4. Reinforce the shift towards climate justice: Against the backdrop of increasing climate change impacts that inordinately affect the poor, especially in the global South, and a potential deepening of the development gap and global inequality as a result of these and other crises, a more just and equitable approach to addressing climate change has to be undertaken.
In particular, countries of the global North should start phasing out and shifting subsidies and investments away from fossil fuel exploration, extraction and production immediately and commit to transition rapidly to a 100 percent use of clean and renewable energy by 2030. They should scale up the provision of climate financing to at least US$ 100 billion by the end of 2020 and increase that rapidly between 2020 and 2030.
5. Re-distribute economic power and resources: The relief and recovery packages being put in place by governments and international institutions are a critical means for tackling the structural inequalities exposed and perpetuated by COVID-19. In designing and implementing these packages, governments have the chance to start disrupting the status quo and breaking up the concentration of corporate and elite power at the root of these inequalities.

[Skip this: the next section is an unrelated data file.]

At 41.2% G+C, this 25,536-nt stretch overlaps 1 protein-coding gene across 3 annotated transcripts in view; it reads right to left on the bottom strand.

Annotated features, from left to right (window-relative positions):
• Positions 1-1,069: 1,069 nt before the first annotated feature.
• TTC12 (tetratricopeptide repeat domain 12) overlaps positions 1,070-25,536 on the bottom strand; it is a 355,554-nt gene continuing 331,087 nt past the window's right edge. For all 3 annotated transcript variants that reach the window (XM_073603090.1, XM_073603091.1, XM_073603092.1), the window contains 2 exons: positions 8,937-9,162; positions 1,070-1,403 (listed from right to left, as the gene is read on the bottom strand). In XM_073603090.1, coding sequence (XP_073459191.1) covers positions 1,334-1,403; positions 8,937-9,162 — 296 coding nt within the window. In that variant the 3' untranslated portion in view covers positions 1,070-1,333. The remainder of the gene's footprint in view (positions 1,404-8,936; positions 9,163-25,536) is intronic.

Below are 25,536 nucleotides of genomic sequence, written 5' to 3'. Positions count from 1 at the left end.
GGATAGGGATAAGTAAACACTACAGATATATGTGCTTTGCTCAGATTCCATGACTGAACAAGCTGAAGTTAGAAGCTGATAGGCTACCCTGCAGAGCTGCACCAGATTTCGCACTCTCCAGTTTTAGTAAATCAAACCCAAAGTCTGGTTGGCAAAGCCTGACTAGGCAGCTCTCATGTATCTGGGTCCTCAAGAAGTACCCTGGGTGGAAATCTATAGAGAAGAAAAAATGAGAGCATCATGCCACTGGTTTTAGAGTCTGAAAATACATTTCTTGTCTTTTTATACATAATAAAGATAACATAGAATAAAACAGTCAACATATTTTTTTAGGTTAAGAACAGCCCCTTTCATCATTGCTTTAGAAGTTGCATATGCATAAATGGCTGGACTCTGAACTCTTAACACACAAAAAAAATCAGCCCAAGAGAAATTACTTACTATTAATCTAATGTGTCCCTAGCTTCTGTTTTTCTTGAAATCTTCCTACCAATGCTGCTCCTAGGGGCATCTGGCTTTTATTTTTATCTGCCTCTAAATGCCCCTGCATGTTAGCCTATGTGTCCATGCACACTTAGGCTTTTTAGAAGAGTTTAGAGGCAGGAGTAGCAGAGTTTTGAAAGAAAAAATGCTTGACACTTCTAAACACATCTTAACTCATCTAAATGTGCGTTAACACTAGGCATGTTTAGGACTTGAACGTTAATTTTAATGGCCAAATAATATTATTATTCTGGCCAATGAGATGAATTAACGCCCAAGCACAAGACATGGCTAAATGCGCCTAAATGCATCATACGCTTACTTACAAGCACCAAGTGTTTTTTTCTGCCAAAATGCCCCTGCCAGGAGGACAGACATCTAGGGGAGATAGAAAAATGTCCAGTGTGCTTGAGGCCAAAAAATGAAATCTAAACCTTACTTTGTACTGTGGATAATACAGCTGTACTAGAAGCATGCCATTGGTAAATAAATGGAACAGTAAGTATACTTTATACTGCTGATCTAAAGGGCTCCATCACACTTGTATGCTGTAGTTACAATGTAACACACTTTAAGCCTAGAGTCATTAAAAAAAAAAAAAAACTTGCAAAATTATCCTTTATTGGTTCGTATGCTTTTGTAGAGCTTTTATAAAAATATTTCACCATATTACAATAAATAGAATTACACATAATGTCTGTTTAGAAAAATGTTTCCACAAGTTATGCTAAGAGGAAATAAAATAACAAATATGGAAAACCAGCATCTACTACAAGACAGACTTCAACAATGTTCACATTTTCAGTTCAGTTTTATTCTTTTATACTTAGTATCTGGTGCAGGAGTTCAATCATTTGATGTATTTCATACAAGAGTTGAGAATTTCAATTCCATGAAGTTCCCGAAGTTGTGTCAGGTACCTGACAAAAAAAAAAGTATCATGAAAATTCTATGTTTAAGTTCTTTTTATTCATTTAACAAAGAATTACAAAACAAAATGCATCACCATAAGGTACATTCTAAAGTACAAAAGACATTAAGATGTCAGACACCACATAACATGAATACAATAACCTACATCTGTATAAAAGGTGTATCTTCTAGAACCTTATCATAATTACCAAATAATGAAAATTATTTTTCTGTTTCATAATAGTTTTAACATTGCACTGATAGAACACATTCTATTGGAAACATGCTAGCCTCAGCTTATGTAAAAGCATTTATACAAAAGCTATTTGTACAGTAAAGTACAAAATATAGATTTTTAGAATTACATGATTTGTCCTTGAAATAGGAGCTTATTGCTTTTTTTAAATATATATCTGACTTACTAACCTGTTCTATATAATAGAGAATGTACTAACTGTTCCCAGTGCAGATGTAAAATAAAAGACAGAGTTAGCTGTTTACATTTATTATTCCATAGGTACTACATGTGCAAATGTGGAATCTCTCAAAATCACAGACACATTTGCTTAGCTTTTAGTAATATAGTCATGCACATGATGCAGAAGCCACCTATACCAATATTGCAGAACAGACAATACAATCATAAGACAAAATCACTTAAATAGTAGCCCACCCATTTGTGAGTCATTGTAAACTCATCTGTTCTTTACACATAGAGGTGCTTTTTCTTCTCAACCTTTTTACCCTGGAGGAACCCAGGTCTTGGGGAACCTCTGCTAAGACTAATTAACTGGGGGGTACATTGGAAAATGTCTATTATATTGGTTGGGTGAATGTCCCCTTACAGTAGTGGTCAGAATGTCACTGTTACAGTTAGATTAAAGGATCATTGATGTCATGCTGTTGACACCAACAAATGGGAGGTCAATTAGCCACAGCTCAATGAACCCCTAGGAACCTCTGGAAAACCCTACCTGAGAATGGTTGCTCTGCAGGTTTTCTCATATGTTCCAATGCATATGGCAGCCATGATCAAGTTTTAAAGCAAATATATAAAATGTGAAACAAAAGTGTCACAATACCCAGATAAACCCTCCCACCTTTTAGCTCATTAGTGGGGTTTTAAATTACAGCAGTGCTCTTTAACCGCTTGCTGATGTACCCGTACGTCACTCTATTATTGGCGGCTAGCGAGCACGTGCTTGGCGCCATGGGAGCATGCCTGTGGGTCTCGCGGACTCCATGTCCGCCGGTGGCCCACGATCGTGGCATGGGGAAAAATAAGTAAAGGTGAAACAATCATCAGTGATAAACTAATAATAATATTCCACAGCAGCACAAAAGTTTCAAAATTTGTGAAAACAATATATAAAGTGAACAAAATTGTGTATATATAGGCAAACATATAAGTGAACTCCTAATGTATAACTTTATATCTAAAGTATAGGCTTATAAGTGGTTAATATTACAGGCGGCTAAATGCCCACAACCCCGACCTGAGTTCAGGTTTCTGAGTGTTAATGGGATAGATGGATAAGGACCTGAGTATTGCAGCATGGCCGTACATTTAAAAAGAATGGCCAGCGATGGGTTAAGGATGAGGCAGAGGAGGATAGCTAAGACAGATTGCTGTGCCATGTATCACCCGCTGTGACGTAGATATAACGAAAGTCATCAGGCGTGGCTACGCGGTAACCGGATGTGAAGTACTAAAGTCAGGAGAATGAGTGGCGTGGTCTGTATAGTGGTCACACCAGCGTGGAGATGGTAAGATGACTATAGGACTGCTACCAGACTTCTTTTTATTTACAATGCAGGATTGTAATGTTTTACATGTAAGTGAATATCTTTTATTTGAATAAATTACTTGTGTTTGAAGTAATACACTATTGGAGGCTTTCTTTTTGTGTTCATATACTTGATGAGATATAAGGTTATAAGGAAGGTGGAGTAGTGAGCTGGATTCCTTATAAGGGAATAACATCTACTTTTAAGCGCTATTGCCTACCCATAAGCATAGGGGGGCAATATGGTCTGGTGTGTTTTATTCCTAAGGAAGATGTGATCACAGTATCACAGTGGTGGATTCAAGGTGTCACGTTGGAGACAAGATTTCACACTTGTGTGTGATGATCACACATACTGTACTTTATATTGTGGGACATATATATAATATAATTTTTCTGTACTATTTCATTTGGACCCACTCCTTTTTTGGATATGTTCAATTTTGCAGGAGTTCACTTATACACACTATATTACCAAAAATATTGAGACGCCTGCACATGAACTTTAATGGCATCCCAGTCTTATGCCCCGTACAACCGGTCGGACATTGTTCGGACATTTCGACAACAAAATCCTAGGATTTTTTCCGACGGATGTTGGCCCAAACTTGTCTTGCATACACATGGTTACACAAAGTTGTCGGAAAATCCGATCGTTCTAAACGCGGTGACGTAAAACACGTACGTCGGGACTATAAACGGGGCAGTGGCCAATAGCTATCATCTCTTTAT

However, most governments are currently failing to take this opportunity. Redistribution is absolutely crucial for a just recovery from COVID-19, for realizing human rights for all, and for achieving the SDGs. But on its own, redistribution is not enough – we also have to think about how we create wealth, resources and power in the first place. Crucial “pre-distributive” policy areas in this regard include labour and wage policies and financial and corporate regulation.